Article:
Equifax Breach: What Should You Do to Protect Yourself?
The big news this past week has been the Equifax breach.
On September 7, Equifax — a top credit reporting firm — announced that hackers stole consumer data from mid-May through July 2017, affecting 143 million people. Hackers stole customer names, Social Security numbers, birthdates, and addresses. A smaller set of consumers also had their credit card numbers and other documents taken.
This is one of the largest data breaches in US history and the biggest known leak so far in 2017.
The size of this breach has alarmed consumers and lawmakers, and Equifax has been highly criticized for its handling of the breach so far.
Were you affected by the Equifax breach?
You can find out if you were affected by the Equifax breach by following these steps.
- Go to https://www.equifaxsecurity2017.com/
- Click the Potential Impact button at the bottom of the page.
- Read the steps.
- Click the Check Potential Impact button.
- Enter your last name and the last 6 digits of your Social Security Number.
- Click Continue.
You should then receive a notification about your impact status. Note that you do not need to continue with enrolling in Equifax’s Trusted ID program, which the site will prompt you to do. This program is entirely optional, and not one that we would recommend. If you were one of the smaller number of people with other information stolen, such as your credit card number, you should receive a notification by mail from Equifax.
What should you do if your personal info was compromised?
Here are some next steps you can do if your information was compromised, or if you are concerned that it might be. These are also steps to take in case of any data breach or hack that you think might have compromised you.
- Watch out for phishing emails that claim to be from Equifax. Hackers may use Equifax’s name to trick you into revealing sensitive information by asking you to check if your data was compromised. Also look out for emails that claim a problem with your credit card or other personal financial information.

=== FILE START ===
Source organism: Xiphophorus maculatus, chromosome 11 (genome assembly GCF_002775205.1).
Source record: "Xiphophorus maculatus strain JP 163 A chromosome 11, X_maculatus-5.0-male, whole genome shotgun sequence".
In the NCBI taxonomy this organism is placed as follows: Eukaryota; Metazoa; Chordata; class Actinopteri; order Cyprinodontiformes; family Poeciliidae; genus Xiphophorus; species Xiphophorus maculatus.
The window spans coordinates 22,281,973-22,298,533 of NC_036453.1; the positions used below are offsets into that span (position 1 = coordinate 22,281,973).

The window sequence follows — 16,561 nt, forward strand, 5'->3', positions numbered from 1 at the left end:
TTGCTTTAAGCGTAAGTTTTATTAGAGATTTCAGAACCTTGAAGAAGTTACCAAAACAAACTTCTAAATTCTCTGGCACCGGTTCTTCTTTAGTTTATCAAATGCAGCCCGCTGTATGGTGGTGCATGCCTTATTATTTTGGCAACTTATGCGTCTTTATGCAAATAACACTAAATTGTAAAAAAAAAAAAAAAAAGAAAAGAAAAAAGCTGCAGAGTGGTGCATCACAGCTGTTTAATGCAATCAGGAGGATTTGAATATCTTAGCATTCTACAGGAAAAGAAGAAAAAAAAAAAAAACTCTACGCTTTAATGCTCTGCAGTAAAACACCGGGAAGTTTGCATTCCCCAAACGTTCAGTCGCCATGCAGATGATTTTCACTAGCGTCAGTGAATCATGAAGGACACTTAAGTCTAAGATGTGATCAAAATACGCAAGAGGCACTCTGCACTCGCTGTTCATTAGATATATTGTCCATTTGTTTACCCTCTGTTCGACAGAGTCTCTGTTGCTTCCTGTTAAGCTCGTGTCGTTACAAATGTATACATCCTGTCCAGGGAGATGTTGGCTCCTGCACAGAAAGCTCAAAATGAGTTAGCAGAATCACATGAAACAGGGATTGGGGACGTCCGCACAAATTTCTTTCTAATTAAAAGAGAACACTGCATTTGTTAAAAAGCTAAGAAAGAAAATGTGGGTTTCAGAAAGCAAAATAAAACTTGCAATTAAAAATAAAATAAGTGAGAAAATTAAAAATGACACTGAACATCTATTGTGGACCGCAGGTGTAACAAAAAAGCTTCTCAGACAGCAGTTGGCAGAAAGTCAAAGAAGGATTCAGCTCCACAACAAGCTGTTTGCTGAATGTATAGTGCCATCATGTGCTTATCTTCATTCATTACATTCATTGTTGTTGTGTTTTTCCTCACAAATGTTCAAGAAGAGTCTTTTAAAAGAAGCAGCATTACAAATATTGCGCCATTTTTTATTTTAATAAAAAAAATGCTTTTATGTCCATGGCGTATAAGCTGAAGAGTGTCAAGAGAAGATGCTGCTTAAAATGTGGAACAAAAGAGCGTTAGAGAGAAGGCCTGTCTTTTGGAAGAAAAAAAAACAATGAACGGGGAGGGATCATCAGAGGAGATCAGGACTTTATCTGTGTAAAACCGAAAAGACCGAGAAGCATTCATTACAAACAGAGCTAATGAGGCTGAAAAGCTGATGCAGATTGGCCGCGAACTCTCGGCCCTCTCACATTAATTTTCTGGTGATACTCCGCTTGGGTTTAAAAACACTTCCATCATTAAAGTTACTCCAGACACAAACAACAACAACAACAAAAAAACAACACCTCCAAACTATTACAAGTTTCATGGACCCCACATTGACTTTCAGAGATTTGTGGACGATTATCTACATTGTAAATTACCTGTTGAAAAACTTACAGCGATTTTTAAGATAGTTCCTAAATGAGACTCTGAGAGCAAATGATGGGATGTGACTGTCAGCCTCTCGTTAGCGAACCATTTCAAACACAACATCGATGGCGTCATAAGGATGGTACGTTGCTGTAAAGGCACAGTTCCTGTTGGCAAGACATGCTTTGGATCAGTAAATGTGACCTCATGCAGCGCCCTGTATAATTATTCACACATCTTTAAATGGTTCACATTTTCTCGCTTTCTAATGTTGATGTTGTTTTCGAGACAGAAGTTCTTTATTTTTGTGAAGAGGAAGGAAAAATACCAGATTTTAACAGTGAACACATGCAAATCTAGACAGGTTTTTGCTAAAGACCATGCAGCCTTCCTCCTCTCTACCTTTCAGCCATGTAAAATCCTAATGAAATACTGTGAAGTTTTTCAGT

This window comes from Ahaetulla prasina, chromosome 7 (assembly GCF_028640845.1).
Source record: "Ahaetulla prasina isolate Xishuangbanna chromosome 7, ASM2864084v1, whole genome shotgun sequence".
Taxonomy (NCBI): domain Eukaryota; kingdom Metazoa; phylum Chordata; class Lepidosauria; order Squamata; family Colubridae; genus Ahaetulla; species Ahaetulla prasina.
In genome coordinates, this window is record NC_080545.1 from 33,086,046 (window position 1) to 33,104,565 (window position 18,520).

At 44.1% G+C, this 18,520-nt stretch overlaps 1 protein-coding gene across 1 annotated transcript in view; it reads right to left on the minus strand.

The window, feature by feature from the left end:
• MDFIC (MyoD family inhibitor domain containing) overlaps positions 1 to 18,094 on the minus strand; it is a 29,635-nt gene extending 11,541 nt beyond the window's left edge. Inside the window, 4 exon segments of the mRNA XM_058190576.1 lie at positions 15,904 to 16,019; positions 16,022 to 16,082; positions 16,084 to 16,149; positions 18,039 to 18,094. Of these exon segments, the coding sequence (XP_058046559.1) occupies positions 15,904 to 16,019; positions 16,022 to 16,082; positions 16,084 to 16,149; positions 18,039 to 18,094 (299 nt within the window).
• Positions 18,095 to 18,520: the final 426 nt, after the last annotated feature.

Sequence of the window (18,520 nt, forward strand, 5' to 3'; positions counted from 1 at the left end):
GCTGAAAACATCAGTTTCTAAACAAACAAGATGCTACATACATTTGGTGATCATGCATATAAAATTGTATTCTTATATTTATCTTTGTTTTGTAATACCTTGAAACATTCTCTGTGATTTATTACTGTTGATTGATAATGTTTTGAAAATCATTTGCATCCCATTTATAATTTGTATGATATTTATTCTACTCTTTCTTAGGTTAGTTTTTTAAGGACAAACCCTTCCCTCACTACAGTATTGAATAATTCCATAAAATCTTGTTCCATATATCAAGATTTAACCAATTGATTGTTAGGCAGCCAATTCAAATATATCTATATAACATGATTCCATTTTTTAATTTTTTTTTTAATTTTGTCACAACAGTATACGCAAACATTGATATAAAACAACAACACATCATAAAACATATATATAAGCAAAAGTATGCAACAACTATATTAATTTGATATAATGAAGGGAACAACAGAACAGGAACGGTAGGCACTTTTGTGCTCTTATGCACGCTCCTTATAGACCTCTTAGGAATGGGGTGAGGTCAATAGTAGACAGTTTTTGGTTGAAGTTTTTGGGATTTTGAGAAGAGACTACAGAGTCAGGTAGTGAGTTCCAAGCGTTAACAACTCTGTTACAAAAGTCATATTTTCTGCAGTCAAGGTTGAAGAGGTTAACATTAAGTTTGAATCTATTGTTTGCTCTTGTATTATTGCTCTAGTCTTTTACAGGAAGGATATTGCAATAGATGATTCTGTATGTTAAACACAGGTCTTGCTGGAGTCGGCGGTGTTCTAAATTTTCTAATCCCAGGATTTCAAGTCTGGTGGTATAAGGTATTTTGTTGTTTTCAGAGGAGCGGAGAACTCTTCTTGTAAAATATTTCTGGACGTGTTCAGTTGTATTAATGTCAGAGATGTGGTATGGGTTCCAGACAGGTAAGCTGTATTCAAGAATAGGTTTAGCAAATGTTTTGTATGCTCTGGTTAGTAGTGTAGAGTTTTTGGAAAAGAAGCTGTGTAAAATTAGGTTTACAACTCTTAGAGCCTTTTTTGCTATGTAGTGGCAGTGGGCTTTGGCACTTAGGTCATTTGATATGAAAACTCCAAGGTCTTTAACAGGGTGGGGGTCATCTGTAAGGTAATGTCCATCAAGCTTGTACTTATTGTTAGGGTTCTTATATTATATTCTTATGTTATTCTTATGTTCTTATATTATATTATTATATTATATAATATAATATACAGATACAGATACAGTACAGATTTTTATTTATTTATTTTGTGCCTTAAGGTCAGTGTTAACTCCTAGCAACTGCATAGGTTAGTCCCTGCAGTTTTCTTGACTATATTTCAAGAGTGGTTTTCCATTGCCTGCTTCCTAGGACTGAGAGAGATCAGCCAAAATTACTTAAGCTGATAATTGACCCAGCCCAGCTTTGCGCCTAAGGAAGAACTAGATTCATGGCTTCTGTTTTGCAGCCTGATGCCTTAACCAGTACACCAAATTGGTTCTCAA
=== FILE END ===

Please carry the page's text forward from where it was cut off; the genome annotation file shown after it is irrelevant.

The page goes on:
- Enroll in an identity protection program or credit monitoring service. Since Equifax itself is a credit monitoring agency, you may wish to opt for a paid third-party service such as IDShield or LifeLock instead of Equifax’s Trusted ID program.
- Check your credit reports. You can check your credit reports for free here. Look through your credit reports for any suspicious activity.
- Report any fraudulent or suspicious charges on your credit card immediately.
- Freeze your credit, which requires a PIN that only you have to unfreeze it. You can contact a credit bureau to freeze your credit, and the process is usually automated. Check for advice on how to freeze your credit on a state-by-state basis here.
- Set up a fraud alert so that credit card companies have to verify your identity before opening an account. To do so, contact a credit bureau.
- Remain vigilant about checking your credit report, even after some time has passed.
And if you suspect your identity has been stolen in the Equifax breach or any other hack, learn how to protect yourself here at the Identity Theft Resource Center or call their toll-free number at 888-400-5530.